Age at interview: 17
Sex: Female
Age at diagnosis: 14
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Sometimes I wouldn’t be able to get to sleep because it was itching so much, or I’d have to like cool my skin down. I’d notice sometimes late at night it would get really really, really itchy and you just can’t get to sleep cos you’re itching constantly. Or I’ve woken up the next day to see blood on my arms where I’ve itched my skin without noticing. it’s kind of frustrating. I guess I would be tired if I haven’t slept and waking up in the night and itching like-, and my head would be on fire sometimes and that would drive me crazy. Or just in the day I just get really kind of worked up because I couldn’t get the itch to go away and it’d drive me round the bend.

And I couldn’t find anything to kind of release that itch which was really annoying. And it kind of becomes so much part of your day is that your-, like everything itches but you can’t itch it because then that makes it worse and you’re just not gonna get better.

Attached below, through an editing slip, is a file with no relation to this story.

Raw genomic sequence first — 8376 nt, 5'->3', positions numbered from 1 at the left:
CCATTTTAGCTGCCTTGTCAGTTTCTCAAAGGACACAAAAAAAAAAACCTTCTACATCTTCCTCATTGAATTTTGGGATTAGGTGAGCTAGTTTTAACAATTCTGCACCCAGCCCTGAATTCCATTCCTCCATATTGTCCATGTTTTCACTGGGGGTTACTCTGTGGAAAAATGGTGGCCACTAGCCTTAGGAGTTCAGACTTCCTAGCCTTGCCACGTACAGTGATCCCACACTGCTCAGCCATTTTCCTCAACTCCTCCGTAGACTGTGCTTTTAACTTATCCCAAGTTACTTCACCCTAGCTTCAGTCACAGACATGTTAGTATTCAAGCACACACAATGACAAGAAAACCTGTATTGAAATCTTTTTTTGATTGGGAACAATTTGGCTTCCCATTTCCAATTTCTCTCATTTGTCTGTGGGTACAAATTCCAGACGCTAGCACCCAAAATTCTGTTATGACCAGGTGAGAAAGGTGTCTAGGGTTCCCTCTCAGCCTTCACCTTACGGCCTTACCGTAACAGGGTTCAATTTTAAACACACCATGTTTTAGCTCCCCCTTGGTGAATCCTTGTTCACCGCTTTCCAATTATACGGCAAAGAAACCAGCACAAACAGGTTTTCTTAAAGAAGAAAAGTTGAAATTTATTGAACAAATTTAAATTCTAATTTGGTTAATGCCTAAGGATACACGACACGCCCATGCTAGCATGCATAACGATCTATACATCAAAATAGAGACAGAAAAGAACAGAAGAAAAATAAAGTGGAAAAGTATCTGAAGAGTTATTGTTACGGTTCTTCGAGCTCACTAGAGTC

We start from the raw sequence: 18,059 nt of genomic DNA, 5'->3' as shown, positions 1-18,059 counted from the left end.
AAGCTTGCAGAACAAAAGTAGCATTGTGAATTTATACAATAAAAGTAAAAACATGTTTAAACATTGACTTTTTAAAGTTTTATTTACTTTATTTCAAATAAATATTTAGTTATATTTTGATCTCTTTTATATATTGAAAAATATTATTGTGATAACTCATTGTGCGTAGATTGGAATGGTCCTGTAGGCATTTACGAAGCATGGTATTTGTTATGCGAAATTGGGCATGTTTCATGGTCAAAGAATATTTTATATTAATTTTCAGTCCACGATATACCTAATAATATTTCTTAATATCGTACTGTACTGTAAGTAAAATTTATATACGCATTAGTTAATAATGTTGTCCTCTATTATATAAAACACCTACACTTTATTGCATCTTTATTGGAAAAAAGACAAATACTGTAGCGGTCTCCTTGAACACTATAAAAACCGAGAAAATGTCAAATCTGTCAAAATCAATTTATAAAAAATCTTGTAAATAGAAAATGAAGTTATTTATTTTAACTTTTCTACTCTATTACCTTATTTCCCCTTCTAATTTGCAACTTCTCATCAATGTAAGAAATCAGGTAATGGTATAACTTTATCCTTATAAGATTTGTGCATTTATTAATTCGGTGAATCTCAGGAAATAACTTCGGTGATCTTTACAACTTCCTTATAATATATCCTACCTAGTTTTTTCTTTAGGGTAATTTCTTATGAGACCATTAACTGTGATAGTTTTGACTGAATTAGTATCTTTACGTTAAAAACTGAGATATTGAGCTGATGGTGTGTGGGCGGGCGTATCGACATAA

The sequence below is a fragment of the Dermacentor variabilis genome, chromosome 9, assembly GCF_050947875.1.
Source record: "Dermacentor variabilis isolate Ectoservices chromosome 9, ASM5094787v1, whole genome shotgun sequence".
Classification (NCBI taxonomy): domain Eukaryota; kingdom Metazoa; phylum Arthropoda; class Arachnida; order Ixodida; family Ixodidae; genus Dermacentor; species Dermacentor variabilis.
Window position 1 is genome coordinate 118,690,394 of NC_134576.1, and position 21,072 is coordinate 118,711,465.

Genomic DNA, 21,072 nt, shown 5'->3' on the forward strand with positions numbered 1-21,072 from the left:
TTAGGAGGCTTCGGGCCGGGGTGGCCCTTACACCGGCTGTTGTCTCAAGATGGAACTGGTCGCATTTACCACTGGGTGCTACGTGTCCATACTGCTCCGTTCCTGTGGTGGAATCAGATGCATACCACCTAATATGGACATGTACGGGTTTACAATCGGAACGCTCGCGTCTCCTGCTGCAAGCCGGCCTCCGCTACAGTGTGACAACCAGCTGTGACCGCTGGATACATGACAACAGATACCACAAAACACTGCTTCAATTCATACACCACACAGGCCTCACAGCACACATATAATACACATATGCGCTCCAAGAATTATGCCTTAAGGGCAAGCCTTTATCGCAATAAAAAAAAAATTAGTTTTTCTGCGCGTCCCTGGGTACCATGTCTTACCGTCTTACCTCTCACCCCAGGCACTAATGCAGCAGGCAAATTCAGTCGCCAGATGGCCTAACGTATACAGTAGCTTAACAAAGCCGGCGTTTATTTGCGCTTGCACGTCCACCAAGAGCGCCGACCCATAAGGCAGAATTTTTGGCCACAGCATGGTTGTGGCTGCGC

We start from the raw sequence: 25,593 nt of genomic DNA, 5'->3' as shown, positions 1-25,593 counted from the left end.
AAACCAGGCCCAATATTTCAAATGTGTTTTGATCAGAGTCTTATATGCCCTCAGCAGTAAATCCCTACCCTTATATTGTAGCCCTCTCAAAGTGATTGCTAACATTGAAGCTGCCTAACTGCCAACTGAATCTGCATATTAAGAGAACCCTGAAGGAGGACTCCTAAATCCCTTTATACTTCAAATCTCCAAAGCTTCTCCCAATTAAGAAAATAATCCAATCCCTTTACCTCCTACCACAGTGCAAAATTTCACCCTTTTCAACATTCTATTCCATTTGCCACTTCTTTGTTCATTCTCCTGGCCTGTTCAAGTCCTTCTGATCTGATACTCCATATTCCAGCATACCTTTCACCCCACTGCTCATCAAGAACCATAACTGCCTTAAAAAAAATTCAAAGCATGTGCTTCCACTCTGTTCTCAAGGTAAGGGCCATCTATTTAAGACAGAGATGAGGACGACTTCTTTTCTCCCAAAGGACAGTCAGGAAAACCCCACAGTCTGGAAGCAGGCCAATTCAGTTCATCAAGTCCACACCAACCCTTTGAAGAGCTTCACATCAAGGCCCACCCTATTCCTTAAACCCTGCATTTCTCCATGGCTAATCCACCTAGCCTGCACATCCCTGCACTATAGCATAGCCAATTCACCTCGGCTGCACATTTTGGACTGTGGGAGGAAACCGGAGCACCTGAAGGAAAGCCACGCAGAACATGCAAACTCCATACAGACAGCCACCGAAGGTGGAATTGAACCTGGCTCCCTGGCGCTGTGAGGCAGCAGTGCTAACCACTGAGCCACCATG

Being tired can be a trigger for flare-ups. Some people found tiredness, stress and psoriasis combined in a ‘vicious cycle’. Russell says his skin shows when he’s exhausted and not looking after himself: it’s “a bit of a kick in the backside really to start eating better, to try and have more early nights”. Steven hadn’t noticed any change to his psoriasis if he is not sleeping well.

Not getting enough sleep could impact the next day, making it hard to focus in classes, exams, lectures or at work, and add extra stress in the person’s life. Getting up early to travel to doctor appointments and go for treatments can be tiring. Abbie fitted in phototherapy sessions around work, which she says did “exhaust me over time”.
 

Damini explains how being too tired to revise for her exams led her to feeling stressed. She thinks this affected her psoriasis and felt it was a “vicious cycle that you’re trapped in”.